I’ve had a copy of Science Ink: Tattoos of the Science Obsessed, written by Carl Zimmer, sitting on my desk for a few months now. Once people see it, they can’t stop flipping through the pages and pages of science-themed tattoos, gasping and chuckling and sighing happily. It is scientist crack.
Science Ink is admirably organized for this kind of browsing. Designed by Charles Nix, it’s a beautiful book – cutouts on the cover give you a peek into a tattoo collage on the inner flap, and the layout of the pages is varied and visually pleasing. The tattoos are organized into sections by theme (e.g., “Earth Sciences”, “Darwin” ), and the book has both a standard index and a “visual index” with tiny thumbnail photos of the tattoos, organized by the bearer’s last name.
Since my colleagues are mostly ecologists, they tend to head straight to the Natural History section. The lab favorites are Dave Wolfenden’s jellyfish (pictured to right, in book on p 164), Allen Collins’ siphonophores (p 167), and the stunning Endangered Species tattoos designed for the Extinked project (p 186). Other marine life highlights are the Glaucus atlanticus sea slug and cydippid ctenophore on Clare D’Alberto’s tree of life (p 143) and Josh Drew’s sexy spawning checkerboard wrasse (p 107).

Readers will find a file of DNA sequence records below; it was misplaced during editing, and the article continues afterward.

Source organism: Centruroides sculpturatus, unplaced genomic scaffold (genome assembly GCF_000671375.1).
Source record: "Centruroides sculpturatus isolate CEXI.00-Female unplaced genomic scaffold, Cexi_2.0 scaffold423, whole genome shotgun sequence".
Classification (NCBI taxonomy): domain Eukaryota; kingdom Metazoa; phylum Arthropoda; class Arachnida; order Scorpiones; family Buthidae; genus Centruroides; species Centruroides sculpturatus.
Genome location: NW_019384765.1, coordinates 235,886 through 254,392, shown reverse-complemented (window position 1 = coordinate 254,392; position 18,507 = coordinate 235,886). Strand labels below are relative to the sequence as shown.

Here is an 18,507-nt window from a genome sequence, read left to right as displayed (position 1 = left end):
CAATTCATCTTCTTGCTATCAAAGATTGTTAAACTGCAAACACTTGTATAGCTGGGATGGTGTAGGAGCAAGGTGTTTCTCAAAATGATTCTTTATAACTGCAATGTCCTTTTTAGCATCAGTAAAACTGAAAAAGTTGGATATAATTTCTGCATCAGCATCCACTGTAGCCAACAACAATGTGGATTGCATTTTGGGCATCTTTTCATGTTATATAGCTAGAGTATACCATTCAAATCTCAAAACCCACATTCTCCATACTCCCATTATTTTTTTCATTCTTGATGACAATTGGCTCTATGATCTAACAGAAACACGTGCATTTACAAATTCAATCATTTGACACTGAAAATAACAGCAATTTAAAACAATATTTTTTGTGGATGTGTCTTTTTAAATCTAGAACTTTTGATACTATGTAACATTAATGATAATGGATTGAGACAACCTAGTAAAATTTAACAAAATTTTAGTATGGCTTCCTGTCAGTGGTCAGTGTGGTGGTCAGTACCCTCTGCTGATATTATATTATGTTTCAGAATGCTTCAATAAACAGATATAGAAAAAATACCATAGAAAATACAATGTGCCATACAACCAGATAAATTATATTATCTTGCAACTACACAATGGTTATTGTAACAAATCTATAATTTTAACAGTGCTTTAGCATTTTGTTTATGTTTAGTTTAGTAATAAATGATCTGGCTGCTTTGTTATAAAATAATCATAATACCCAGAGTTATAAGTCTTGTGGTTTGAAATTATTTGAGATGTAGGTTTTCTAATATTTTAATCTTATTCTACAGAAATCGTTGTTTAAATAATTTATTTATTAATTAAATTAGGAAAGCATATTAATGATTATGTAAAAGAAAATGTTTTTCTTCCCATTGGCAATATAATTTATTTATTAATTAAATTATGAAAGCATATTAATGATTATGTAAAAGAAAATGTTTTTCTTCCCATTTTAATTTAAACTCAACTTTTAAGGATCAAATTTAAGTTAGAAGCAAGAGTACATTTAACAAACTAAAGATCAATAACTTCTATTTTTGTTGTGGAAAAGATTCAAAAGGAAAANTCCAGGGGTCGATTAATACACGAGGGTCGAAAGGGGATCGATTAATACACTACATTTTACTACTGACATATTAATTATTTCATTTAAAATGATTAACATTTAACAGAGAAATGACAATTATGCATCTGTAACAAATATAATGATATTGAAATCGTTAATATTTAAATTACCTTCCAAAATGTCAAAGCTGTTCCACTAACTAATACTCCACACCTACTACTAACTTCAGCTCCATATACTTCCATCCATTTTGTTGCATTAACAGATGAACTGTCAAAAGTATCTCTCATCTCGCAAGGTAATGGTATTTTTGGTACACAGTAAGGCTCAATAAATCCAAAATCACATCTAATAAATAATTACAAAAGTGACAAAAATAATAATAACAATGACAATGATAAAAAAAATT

For scientists, the book has the additional delight of recognizing tattoos seen in person. It’s quite entertaining to flip through the book and recognize our own RickMac’s leg and Southern Fried Scientist’s back and Glendon Mellow’s arm. I even recognized a tattoo from a gentleman I last saw in a hot tub at the 2005 Western Society of Naturalists conference. (No, I won’t reveal which one – but I remember it because it’s a striking tattoo! And yes, marine science conferences ARE quite fun.)
Keeping Science Ink on my desk makes me happy. It’s fun to watch the reactions of the more traditional visitors to my office (they love the science but are mildly shocked by all the body parts on display), and it’s cheering in the long dark teatime of the graduate student soul. I’ll certainly be flipping through it for inspiration for my second science tattoo, which I’ll eventually get in celebration of my PhD. So if you’re doing some last-minute shopping for the science lover in your life – hey, there’s seven more nights of Hanukkah! – Science Ink would make a fine gift.